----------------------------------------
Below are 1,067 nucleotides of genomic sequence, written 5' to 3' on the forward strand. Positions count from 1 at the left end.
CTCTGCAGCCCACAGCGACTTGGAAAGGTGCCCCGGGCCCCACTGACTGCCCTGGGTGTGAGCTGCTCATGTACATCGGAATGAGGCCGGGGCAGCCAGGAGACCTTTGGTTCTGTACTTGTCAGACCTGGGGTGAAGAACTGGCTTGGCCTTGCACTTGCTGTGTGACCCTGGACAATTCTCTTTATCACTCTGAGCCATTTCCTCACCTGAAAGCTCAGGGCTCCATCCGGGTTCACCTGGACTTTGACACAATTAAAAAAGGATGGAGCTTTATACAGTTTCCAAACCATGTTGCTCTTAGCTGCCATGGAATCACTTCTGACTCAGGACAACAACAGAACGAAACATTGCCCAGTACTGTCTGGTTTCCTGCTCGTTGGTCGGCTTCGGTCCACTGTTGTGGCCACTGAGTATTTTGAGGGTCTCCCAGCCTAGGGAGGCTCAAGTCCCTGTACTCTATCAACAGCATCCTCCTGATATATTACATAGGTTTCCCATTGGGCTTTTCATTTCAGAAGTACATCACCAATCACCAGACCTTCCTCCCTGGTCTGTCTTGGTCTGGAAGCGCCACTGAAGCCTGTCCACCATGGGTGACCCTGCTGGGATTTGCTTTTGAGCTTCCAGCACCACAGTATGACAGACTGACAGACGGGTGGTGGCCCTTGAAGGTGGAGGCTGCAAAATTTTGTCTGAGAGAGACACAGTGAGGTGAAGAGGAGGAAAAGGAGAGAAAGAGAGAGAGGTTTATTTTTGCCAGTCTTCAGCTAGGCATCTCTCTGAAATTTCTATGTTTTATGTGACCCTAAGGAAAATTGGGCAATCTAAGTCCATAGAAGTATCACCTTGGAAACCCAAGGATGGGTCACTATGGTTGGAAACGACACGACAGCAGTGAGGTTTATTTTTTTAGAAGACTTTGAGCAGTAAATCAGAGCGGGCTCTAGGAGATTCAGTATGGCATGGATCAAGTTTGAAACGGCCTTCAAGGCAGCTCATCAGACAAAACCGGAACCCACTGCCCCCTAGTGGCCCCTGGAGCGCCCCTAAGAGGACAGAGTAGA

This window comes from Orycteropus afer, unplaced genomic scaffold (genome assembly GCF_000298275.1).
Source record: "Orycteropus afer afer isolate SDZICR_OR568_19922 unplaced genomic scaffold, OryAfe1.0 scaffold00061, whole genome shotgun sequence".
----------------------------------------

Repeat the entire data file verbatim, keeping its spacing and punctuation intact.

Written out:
Below are 1,067 nucleotides of genomic sequence, written 5' to 3' on the forward strand. Positions count from 1 at the left end.
CTCTGCAGCCCACAGCGACTTGGAAAGGTGCCCCGGGCCCCACTGACTGCCCTGGGTGTGAGCTGCTCATGTACATCGGAATGAGGCCGGGGCAGCCAGGAGACCTTTGGTTCTGTACTTGTCAGACCTGGGGTGAAGAACTGGCTTGGCCTTGCACTTGCTGTGTGACCCTGGACAATTCTCTTTATCACTCTGAGCCATTTCCTCACCTGAAAGCTCAGGGCTCCATCCGGGTTCACCTGGACTTTGACACAATTAAAAAAGGATGGAGCTTTATACAGTTTCCAAACCATGTTGCTCTTAGCTGCCATGGAATCACTTCTGACTCAGGACAACAACAGAACGAAACATTGCCCAGTACTGTCTGGTTTCCTGCTCGTTGGTCGGCTTCGGTCCACTGTTGTGGCCACTGAGTATTTTGAGGGTCTCCCAGCCTAGGGAGGCTCAAGTCCCTGTACTCTATCAACAGCATCCTCCTGATATATTACATAGGTTTCCCATTGGGCTTTTCATTTCAGAAGTACATCACCAATCACCAGACCTTCCTCCCTGGTCTGTCTTGGTCTGGAAGCGCCACTGAAGCCTGTCCACCATGGGTGACCCTGCTGGGATTTGCTTTTGAGCTTCCAGCACCACAGTATGACAGACTGACAGACGGGTGGTGGCCCTTGAAGGTGGAGGCTGCAAAATTTTGTCTGAGAGAGACACAGTGAGGTGAAGAGGAGGAAAAGGAGAGAAAGAGAGAGAGGTTTATTTTTGCCAGTCTTCAGCTAGGCATCTCTCTGAAATTTCTATGTTTTATGTGACCCTAAGGAAAATTGGGCAATCTAAGTCCATAGAAGTATCACCTTGGAAACCCAAGGATGGGTCACTATGGTTGGAAACGACACGACAGCAGTGAGGTTTATTTTTTTAGAAGACTTTGAGCAGTAAATCAGAGCGGGCTCTAGGAGATTCAGTATGGCATGGATCAAGTTTGAAACGGCCTTCAAGGCAGCTCATCAGACAAAACCGGAACCCACTGCCCCCTAGTGGCCCCTGGAGCGCCCCTAAGAGGACAGAGTAGA

This window comes from Orycteropus afer, unplaced genomic scaffold (genome assembly GCF_000298275.1).
Source record: "Orycteropus afer afer isolate SDZICR_OR568_19922 unplaced genomic scaffold, OryAfe1.0 scaffold00061, whole genome shotgun sequence".